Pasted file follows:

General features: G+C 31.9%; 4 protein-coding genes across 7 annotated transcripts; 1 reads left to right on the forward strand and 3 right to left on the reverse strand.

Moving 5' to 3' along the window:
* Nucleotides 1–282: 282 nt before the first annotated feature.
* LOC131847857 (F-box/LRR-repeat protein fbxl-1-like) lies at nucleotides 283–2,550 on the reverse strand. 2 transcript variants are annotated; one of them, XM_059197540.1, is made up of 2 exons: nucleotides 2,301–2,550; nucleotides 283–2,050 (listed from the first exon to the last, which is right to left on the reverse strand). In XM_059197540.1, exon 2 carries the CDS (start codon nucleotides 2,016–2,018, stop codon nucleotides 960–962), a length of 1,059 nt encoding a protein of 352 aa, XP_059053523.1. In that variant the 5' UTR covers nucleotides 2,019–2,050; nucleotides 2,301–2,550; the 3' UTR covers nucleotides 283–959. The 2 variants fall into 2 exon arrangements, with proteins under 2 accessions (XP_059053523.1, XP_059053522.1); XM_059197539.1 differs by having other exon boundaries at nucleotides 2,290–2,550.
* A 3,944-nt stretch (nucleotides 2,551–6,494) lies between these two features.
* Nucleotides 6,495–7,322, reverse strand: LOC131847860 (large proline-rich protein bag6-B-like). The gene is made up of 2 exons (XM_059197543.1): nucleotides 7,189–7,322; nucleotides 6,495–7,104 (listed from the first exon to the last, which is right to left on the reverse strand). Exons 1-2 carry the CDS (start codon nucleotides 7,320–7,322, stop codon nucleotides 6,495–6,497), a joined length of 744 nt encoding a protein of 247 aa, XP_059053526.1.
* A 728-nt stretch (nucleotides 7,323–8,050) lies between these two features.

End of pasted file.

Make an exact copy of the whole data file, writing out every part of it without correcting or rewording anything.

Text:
General features: G+C 31.9%; 4 protein-coding genes across 7 annotated transcripts; 1 reads left to right on the forward strand and 3 right to left on the reverse strand.

Moving 5' to 3' along the window:
* Nucleotides 1–282: 282 nt before the first annotated feature.
* LOC131847857 (F-box/LRR-repeat protein fbxl-1-like) lies at nucleotides 283–2,550 on the reverse strand. 2 transcript variants are annotated; one of them, XM_059197540.1, is made up of 2 exons: nucleotides 2,301–2,550; nucleotides 283–2,050 (listed from the first exon to the last, which is right to left on the reverse strand). In XM_059197540.1, exon 2 carries the CDS (start codon nucleotides 2,016–2,018, stop codon nucleotides 960–962), a length of 1,059 nt encoding a protein of 352 aa, XP_059053523.1. In that variant the 5' UTR covers nucleotides 2,019–2,050; nucleotides 2,301–2,550; the 3' UTR covers nucleotides 283–959. The 2 variants fall into 2 exon arrangements, with proteins under 2 accessions (XP_059053523.1, XP_059053522.1); XM_059197539.1 differs by having other exon boundaries at nucleotides 2,290–2,550.
* A 3,944-nt stretch (nucleotides 2,551–6,494) lies between these two features.
* Nucleotides 6,495–7,322, reverse strand: LOC131847860 (large proline-rich protein bag6-B-like). The gene is made up of 2 exons (XM_059197543.1): nucleotides 7,189–7,322; nucleotides 6,495–7,104 (listed from the first exon to the last, which is right to left on the reverse strand). Exons 1-2 carry the CDS (start codon nucleotides 7,320–7,322, stop codon nucleotides 6,495–6,497), a joined length of 744 nt encoding a protein of 247 aa, XP_059053526.1.
* A 728-nt stretch (nucleotides 7,323–8,050) lies between these two features.